Quite a few friends, especially those primed for a midlife crisis but for whom a red convertible or summer in Tuscany won’t cut it, have been toying with the idea of trying – or re-trying – LSD.
Acid is respectable again, or at least that’s what you’d think judging from breathless accounts in all sorts of mainstream books and journals.
Among the defenders – I personally prefer to think of them as offenders – of the new psychedelia, one of the most flagrant is a former food writer named Michael Pollan. He claims that ingesting substances like LSD, psilocybin, DMT, and toad venom helped dissolve his ego, and has gone on to write a best-selling book about it. How I Lost My Ego While Still Being Able To Cash Royalty Checks Addressed To It was not the title, though I’d definitely appreciate it more if it were.
Who am I, you might well ask, to aim such harsh criticism at a recognized and renowned expert? For starters, I’m someone who has almost certainly taken more LSD than Pollan, and possibly more than the combined intake of a small city. I’m familiar with those other drugs, too, all but the toad venom.
That in itself doesn’t give me license to pontificate. The world is littered with former and current drug users who will furnish you with opinions and doctrines as numerous and mutually contradictory as those offered up by all the world’s religions.
Pollan enjoys the advantage of having acquired an Ivy League education before starting to deconstruct his consciousness; many of the first-generation pioneers of acid, yours truly included, had barely started college or were still in high school when they began arresting their intellectual development with psychedelics. If a little knowledge can be a dangerous thing – my own life has amply demonstrated that – a lot can sometimes be worse.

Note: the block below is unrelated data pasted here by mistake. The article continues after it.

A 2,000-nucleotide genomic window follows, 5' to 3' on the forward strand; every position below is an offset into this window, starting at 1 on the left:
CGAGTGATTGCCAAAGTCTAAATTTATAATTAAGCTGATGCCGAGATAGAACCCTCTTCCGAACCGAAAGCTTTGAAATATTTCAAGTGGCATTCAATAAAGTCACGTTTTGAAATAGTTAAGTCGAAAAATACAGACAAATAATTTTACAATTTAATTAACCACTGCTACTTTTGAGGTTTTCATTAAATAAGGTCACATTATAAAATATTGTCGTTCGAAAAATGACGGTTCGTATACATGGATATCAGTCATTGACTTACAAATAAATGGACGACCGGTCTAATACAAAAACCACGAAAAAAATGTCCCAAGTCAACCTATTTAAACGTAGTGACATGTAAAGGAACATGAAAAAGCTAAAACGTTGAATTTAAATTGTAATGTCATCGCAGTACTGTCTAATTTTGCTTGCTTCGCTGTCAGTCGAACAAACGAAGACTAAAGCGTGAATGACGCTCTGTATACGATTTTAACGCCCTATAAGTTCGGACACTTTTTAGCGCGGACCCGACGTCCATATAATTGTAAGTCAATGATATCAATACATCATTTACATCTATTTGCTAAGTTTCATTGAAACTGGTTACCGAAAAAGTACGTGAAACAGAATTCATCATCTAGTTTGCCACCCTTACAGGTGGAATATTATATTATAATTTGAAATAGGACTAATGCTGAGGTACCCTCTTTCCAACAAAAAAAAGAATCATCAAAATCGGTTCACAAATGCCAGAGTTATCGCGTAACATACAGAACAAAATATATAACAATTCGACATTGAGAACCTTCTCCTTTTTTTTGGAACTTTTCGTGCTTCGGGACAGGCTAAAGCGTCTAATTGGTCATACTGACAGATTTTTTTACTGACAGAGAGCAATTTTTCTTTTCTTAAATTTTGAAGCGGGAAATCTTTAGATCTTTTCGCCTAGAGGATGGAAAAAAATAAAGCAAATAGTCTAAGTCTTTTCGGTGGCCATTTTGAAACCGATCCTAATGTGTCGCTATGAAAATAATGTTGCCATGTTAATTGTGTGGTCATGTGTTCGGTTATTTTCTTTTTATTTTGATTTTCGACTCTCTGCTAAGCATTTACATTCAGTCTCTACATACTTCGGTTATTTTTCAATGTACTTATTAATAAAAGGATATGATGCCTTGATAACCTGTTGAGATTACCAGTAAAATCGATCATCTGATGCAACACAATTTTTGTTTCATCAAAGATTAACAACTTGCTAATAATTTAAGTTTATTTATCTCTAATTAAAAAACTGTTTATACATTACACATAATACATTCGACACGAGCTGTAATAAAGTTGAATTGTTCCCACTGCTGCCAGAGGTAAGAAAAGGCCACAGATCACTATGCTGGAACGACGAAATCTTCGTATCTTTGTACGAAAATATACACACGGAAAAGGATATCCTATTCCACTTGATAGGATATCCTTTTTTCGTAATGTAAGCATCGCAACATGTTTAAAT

I’m thinking of Timothy Leary and his accomplice, Richard Alpert (later known as Baba Ram Dass, or, among the irreverent Berkeley street kids, Baba Rum Dum). Both were highly trained and respected psychologists before they started messing around with LSD, which lent considerably more weight to their proclamations than if they had come from Joe Acidhead down the block.
Pollan would probably like to distance himself from the excesses and wrecked lives of the 60s – who wouldn’t? – but he comes across as Leary-lite, touting psychedelics as the cure for a host of ills, including some you didn’t know you had. When I was an impressionable yet idealistic young man, I read Leary’s 1966 interview with Playboy, in which he claimed that LSD would not only enable you to quickly transcend the spiritual and material realms, but could also cure alcoholism. Imagine my confusion a few years later when a regular visitor to the Leary household told me, “Oh, Tim hardly ever takes acid himself. His favorite drugs are Scotch and amphetamine.”